• Unemployment 
  • Public Schools 
  • Adoption Agency
  • Parole & Probation 
  • Auto Insurance 
  • Traffic Stop
  • Passport
  • Post Office
The only place in America where you do not need a photo ID or any sort of positive identification today is apparently the voting booth.

Claim #2: 'The plutocrats seem content to let North Carolina go back to Rip Van Winkle’s slumber'

Again, we don't mind some hyperbole in any political discussion.

But we have to ask: 'Who and what are the plutocrats in North Carolina today anyway? And is North Carolina really in a 'Rip Van Winkle slumber' today in 2014?

The tobacco, textile and furniture barons of the late 19th century and most of the 20th century are gone as are hundreds of thousands of the relatively stable manufacturing jobs that went overseas to lower wage cost countries. Many small communities in eastern and western North Carolina would give anything to have those jobs back instead of seeing most of their population now on unemployment or most of their buildings boarded up.

Who are the 'plutocrats of North Carolina' today unless they are the founders of the high tech and health care giants that thankfully still call North Carolina home and employ tens of thousands of highly skilled people who come out of our Research Triangle Park universities and laboratories?

For every Art Pope on the right side of the political spectrum, there have been 10 on the liberal side of the North Carolina political spectrum willing to fund any and all liberal causes for the past half century. Are rich people on the left not 'plutocrats' simply because you agree with them?

Claim #3: 'The new GOP-dominated legislature lowered taxes on the wealthy – causing a half-billion revenue shortfall – thus starving schools and infrastructure'

You know what is really odd? No one on the progressive liberal side of the aisle ever brings up the inconvenient truth that the real reason why schools, including primary, secondary and higher education and infrastructure face shortfalls in funding is because of close to $2.5 billion that was spent on over-runs in the mismanaged state Medicaid program under the Democrats' rule prior to the GOP takeover in 2012.

The computer systems were antiquated and insufficient to handle the claims made on Medicaid by the state hospital and physician care community. On top of that, the General Assembly under Democrat control never considered moving to a Medicaid Managed Care plan adopted by 39 other states in the Union, some of which have now saved billions in their Medicaid program.

Where can those savings ostensibly be spent? On teachers' salaries; the UNC system; community colleges, infrastructure (although we would prefer that every road in North Carolina be re-paved first) and yes, further tax cuts.

There had to be some economic effort to jumpstart job growth under the Republicans when they took over all of the reins of government in North Carolina in 2013. Republicans prefer tax cuts as their economic stimulus packages; President Obama and liberal Democrats prefer 'job-ready' infrastructure spending projects as their economic stimulus packages.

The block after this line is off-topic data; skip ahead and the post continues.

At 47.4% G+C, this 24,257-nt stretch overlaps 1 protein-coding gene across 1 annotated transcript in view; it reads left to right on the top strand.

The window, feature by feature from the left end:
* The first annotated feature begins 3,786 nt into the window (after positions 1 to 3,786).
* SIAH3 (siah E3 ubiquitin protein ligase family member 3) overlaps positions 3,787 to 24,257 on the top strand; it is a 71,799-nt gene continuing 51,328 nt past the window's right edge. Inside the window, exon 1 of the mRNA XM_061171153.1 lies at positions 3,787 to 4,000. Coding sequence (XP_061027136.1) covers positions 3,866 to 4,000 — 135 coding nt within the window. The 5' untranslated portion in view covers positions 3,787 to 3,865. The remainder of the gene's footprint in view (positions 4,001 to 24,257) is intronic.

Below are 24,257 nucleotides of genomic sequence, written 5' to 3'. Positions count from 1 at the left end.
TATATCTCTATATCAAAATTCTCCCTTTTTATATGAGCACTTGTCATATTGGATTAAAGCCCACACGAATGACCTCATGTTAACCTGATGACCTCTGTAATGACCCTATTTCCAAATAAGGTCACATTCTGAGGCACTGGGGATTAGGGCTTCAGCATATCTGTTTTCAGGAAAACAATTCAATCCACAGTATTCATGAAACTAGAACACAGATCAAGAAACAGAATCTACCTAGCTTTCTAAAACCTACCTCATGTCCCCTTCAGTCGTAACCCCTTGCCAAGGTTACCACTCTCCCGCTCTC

It is like the swallows returning to Capistrano every year at the exact same time. It is just what both parties 'do'.

The added cost of Medicaid over-runs plus the lost savings for each of the past 5 years brings the marginal cost of Medicaid to over $5 billion that has been spent on that one single program in the state budget that did not need to be spent had Medicaid been run in a more responsible, fiscally sound manner.

'1/2 billion in revenue shortfall' pales in comparison to these $5 billion in lost Medicaid savings.

Claim #4: 'Redistricting had been so masterful that they won nine of 13 seats despite the fact that almost 200,000 more votes were cast for Democratic than Republicans in the state’s combined congressional races'

With all due respect, this is a non-starter issue if you have been on the short-end of the stick of redistricting as a Republican in North Carolina. Here's what the Republican representation was for congressional delegation just for selected sessions in the 80's (out of 11 total): 1981-82 (4); 1983-84 (2); 1985-86 (5); 1987-88 (3); 1989-90 (3); 1991-92 (4 out of 12)

Congressional redistricting has been done by the majority party for the advantage of the majority party in every state since the Founding of the Republic in 1789. To assert that the GOP majority did something nefarious in 2011 when they won control of the legislature for the first time in 140 years and they now have 9 out of 13 congressional seats, soon to be 10 after this fall's elections in 2014, the very same thing could be said about the Democrats when they were in charge but you almost never ever hear it said today.

So what can be learned today? There is a huge gulf of difference between 'history' for history's sake and 'politics' for politics sake.

Reinhold Niebuhr once said: 'Politics is the art of finding approximate solutions to basically insoluble problems'.

It would help if both sides could use the same set of data before launching broadsides into each other.

(text of Dr. Leutze's opinion piece below)

For many years, North Carolina was known as the Rip Van Winkle state because it was so backward. Stingy public officials and business tycoons wanted low wages and low taxes so there was little investment in civic needs. Roads and other public facilities were ignored while education of the state’s youth was minimal.